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Old 10-11-2008
Join Date: May 2008
Posts: 18
Arrays and Pointers in C

Your computer memory is divided into a bunch of ?boxes? and each ?box? has a size of 1 byte. You must know about, at least, the basic model of memory in order to use or understand pointers. Let?s first look at a simple variable.

int x;

In the above line, we are declaring a variable called x which is of an integer type. A computer must somehow store this variable in order to use it in the future. So it stores this variable in the memory. But where? This type of simple variable is stored somewhere in your program?s memory space. An integer has a size of 4 bytes (in old compilers it is 2 bytes), so it?ll occupy 4 ?boxes? of your memory. Nothing else can use this memory space because it holds your variable unless your program exists. Yes! You can?t ?empty? this memory space after you have put your variable x in there. A memory model containing x would like this:

| | | | |

Right now there?s nothing in those 4 ?boxes? but as you assign some number to x, some or all of these boxes will be filled up according to the size of your number.

x = 4;

Now you have assigned a value of 4 to x. You can retrieve the value by writing x like this:


So we can conclude that a value is some sort of data that is held in the memory space reserved for your variable.

Above theory shows you how variable contains a value and how it?s organized in the memory. Now let's talk about a simple array.

int x[4];

The above line declares an array of 4 integer. How much memory do you think is reserved for this variable (for now)? It?s not 4 bytes but 16 bytes!! Now at the same time Let's start talking about pointers...

A pointer is a variable, as usual, but it?s VALUE is an address of some other variable. You declare a pointer with prefix of * like this:

int *p;

Now if we want to access the value of p, we simply use the name ?p?. But the pointer?s value will holds some memory address. It is usually the address of another variable but not always!

The above code will print a hexadecimal address of x. See! The actual value of our pointer p holds an address. Now try this:

int x = 3; //Declare a variable
int *p; //Declare a pointer
p = &x; //p now holds the memory address of x

You use the ?&? symbol to access the memory address of a variable - NOT THE VALUE! The above statement will print the actual value of x. But we didn?t really use the variable x to get the value. Because p already holds the address of x, you can use the prefix * to retrieve whatever is on the address that p holds. When we used ,*p, it actually looks at the value of p. The value of p is actually an address of some place in the memory so *p returns the value on that address.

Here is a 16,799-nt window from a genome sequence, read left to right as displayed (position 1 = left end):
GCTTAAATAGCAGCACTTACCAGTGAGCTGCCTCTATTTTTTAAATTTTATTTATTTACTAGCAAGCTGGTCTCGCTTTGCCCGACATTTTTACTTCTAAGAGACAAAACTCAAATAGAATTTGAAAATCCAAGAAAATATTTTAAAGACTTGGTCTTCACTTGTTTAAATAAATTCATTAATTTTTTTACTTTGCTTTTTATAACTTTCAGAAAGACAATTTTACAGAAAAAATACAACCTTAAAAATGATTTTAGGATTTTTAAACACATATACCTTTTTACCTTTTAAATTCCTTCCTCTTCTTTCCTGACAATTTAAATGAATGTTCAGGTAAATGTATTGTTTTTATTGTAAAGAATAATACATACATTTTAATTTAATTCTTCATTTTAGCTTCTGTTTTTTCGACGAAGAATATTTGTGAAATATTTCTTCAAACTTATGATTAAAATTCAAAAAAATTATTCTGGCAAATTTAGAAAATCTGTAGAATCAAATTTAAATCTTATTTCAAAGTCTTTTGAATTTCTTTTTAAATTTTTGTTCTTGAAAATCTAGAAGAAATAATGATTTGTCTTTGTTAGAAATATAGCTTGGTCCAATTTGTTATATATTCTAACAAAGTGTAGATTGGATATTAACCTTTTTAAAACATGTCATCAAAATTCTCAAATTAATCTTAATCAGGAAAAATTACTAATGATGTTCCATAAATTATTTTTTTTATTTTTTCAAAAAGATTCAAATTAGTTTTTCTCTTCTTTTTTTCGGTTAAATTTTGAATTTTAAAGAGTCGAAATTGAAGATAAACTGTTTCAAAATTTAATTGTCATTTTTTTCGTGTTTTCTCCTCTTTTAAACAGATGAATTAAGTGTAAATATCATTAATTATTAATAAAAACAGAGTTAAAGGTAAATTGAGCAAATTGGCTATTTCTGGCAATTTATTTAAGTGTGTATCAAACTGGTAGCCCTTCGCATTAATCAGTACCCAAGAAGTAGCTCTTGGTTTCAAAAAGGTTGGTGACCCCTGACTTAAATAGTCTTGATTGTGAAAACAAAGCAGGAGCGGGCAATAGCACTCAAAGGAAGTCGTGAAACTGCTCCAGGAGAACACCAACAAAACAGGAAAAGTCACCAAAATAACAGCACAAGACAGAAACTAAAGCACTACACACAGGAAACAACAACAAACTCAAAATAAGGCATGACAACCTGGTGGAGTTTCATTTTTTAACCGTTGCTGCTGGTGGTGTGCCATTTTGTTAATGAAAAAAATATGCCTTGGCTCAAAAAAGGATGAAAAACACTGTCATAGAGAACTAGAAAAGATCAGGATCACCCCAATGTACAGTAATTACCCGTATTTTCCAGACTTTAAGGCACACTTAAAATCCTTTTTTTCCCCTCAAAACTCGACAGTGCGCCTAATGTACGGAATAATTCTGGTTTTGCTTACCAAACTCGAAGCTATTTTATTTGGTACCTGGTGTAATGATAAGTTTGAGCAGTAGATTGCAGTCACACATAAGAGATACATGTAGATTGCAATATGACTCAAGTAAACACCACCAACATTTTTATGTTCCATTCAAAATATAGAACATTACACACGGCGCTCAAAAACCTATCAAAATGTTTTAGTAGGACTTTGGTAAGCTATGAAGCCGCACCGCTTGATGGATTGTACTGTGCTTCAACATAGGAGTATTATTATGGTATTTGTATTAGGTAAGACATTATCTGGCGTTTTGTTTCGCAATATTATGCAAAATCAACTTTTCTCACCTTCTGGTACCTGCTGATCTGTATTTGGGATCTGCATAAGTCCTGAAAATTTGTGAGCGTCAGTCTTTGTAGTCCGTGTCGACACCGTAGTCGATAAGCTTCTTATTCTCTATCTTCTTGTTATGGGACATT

A pointer has 3 ?things? compared to a variable which only has 2 ?things?. A variable has a value and an address while a pointer has a value (address of some variable), its own memory address (we can get it using &p), and a pointed value which it gets by looking at its value (again, the memory address of another variable). We get the value using *p as we wrote above.

Let?s declare an array now:

int x[4];

It?s 16 bytes long in memory. The start of this array is x[0] so we can get the starting address of this array by using &x[0] (remember you use the ?&? sign to get the address of a variable). Now remember this equation for an array (x is an array in this example):

x = &x[0];

So if we have an array x, we can simply use x to retrieve the starting address of the array in the memory. We can now simply declare a pointer that points to the start of the array thus the value of our pointer will be the starting address of the array in the memory.

int x[4] = {1,2,3,4};
int *p;
p = x;
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Old 10-11-2008
Join Date: May 2008
Posts: 18
Re: Arrays and Pointers in C

We are just assigning an address to p which is completely legal. Now try outputting the value of *p. You?ll see ?1" which is exactly the value of first item in our array! You can also increase the value of the pointer so that it points to next integer in the array. It?ll simply look at the type of the pointer. Because we declared it as an integer, it?ll increase the value of the pointer by 4 bytes (it?ll add 4 bytes to the memory address). Let?s try it:

#include <stdio.h>

void main()


int x[4] = {1,2,3,4};

int *p = x;

int i;







The output will look this:




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